The Cogent.design Odroid C2 case is a heatsink + metal case, built into one complete and gorgeous unit: The heatsink design is built into the top section of the case:
How does it perform as case?
- Its a heatsink and case, all built into one.
- Although the CPU will transfer all heat to the case, other components will heat up. This has been thought out well in the case design and features various slots and holes for air ventilation
- The metal finish on the exterior of the case is exceptional, with a glistening brushed finish and no sharp edges, high quality craftsmanship throughout and it shows.
- The thickness of the metal is roughly 3mm thick, its extremely high quality and exceptionally strong.
- There is also a satisfying weight to the case, it feels like its built to last.
- The case is provided with 4 adhesive, soft gel feet pads to prevent slip.
- There is only 2 parts to the case, a top and bottom.
- Both the top and bottom parts of the case, appear to be created from a single mold with no additional welding.
- No EMMC access has been built into the design. Would require removal of the bottom section for access. EDIT: Upgrade case with EMMC access: https://cogent.design/?product=odroid-c ... -enclosure
- There is no access to GPIO built into the case design. The top section would need to be removed for access.
How does it perform as a heatsink?
When we consider the heat will be dissipated through the whole case, with a large surface area, one should expect great results.
Lets run some CPU stress tests:
I ran two Odroid C2's at the same time, one with the Cogent.design case, and the other with the stock heatsink and case from Odroid. The stress tests consisted of a CPU burn on all cores, for 10 minutes using the following commands:
Code: Select all
apt-get install -y stress stress -c $(nproc --all) -t 600 & while (( $(ps aux | grep -ci -m1 '[s]tress') )); do echo -e "$(date) | $(( $(cat /sys/class/thermal/thermal_zone0/temp) / 1000 ))'c"; sleep 1; done
- Idle temps:
- Cogent.design Case = 29'c
- Stock heatsink/case = 44'c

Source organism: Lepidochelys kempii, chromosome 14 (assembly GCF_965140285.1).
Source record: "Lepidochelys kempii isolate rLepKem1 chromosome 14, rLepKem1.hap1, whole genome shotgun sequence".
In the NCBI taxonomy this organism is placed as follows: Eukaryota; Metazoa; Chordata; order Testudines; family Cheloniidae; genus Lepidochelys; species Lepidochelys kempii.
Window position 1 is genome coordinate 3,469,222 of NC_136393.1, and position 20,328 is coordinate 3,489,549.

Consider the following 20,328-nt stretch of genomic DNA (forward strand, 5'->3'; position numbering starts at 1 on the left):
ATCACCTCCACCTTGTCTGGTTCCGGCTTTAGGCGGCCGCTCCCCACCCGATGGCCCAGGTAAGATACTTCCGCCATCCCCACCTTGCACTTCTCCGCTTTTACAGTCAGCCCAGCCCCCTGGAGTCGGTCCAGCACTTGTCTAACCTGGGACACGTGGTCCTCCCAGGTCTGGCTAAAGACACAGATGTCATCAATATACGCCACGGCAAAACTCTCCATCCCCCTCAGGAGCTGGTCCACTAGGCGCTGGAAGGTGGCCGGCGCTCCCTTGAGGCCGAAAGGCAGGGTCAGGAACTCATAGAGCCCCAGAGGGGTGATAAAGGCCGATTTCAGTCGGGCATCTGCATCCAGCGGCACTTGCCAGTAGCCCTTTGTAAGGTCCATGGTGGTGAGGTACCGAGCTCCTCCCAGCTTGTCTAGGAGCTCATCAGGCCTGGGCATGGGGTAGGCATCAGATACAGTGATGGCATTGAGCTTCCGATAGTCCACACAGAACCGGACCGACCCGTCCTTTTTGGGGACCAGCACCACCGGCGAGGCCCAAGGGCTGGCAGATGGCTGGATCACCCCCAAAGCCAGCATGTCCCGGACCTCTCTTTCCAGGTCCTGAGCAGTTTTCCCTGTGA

- Max temps reached from stress test:
- Cogent.design Case = 47'c
- Stock heatsink/case = 75'c
Step 1: Remove the stock heatsink:
First you need to remove the pins:
- From the top of the board, push one pin down.
- Use a pair of tweezers to "squash" the bottom sides of the pin.
- Release the pin and tweezers. If successful the pin will exit through the hole on release.
- Get your girlfriends hair dryer and heat up the heatsink.
- Once the heatsink is warm, gently twist the heatsink in both directions.
- Repeat the process several times.
- Over time it will become lose and can easily removed.
We must remove all residue left on by the stock heatsink and thermal compound:
- Grab your girlfriends nail varnish remover and some cotton wool buds.
- Place a small amount of the nail varnish on the cotton wool pad.
- Gently rub the s905 chip with the bud, until all reside is removed.
- Dry the s905 chip by using a clean cotton wool bud to remove all remaining nail varnish.
This is required to give maximum heat dissipation efficiency through both surfaces:
NOTE: Although I was provided with a thermal compound, I decided to use a Akasa thermal adhesive pad instead as I want a permanent attachment. Step 4: Complete the case build:
Here is the method I used to complete the case build, to achieve a dead centre board alignment with case:
- Place the Odroid C2 on the bottom section of the case, line up the holes.
- Push all the 4 bottom screws, through the bottom of the case so they are visible from the top. This will ensure the case and board alignment is perfect.
- Line up the top section of the case and gently place it on top of the bottom section.
When the top section touches the screws, gently lift the whole case up. The screws will fall out and you should be left with a perfect allignment.
- Gently press the bottom and top section together and ensure its flush.
- Now you can insert the screws and fix it into place.